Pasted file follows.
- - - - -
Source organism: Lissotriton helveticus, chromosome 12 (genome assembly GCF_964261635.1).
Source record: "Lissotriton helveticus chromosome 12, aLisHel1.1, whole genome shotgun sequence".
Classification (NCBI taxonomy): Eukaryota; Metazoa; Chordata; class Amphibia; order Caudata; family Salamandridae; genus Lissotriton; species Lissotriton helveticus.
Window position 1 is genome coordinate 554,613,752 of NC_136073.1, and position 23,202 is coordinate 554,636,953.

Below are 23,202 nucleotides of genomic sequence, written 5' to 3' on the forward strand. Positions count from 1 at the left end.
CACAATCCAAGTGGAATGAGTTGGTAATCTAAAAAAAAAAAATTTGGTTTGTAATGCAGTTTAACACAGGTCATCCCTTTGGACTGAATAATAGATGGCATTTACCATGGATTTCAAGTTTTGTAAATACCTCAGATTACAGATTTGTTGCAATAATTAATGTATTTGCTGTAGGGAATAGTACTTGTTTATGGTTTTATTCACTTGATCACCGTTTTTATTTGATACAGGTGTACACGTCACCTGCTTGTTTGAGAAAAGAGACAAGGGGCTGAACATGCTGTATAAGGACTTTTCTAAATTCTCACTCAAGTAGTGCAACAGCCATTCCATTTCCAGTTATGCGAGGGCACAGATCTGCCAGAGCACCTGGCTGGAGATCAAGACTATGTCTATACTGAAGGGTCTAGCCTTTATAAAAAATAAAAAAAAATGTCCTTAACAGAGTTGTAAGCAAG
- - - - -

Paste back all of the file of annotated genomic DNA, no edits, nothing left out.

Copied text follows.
Source organism: Lissotriton helveticus, chromosome 12 (genome assembly GCF_964261635.1).
Source record: "Lissotriton helveticus chromosome 12, aLisHel1.1, whole genome shotgun sequence".
Classification (NCBI taxonomy): Eukaryota; Metazoa; Chordata; class Amphibia; order Caudata; family Salamandridae; genus Lissotriton; species Lissotriton helveticus.
Window position 1 is genome coordinate 554,613,752 of NC_136073.1, and position 23,202 is coordinate 554,636,953.

Below are 23,202 nucleotides of genomic sequence, written 5' to 3' on the forward strand. Positions count from 1 at the left end.
CACAATCCAAGTGGAATGAGTTGGTAATCTAAAAAAAAAAAATTTGGTTTGTAATGCAGTTTAACACAGGTCATCCCTTTGGACTGAATAATAGATGGCATTTACCATGGATTTCAAGTTTTGTAAATACCTCAGATTACAGATTTGTTGCAATAATTAATGTATTTGCTGTAGGGAATAGTACTTGTTTATGGTTTTATTCACTTGATCACCGTTTTTATTTGATACAGGTGTACACGTCACCTGCTTGTTTGAGAAAAGAGACAAGGGGCTGAACATGCTGTATAAGGACTTTTCTAAATTCTCACTCAAGTAGTGCAACAGCCATTCCATTTCCAGTTATGCGAGGGCACAGATCTGCCAGAGCACCTGGCTGGAGATCAAGACTATGTCTATACTGAAGGGTCTAGCCTTTATAAAAAATAAAAAAAAATGTCCTTAACAGAGTTGTAAGCAAG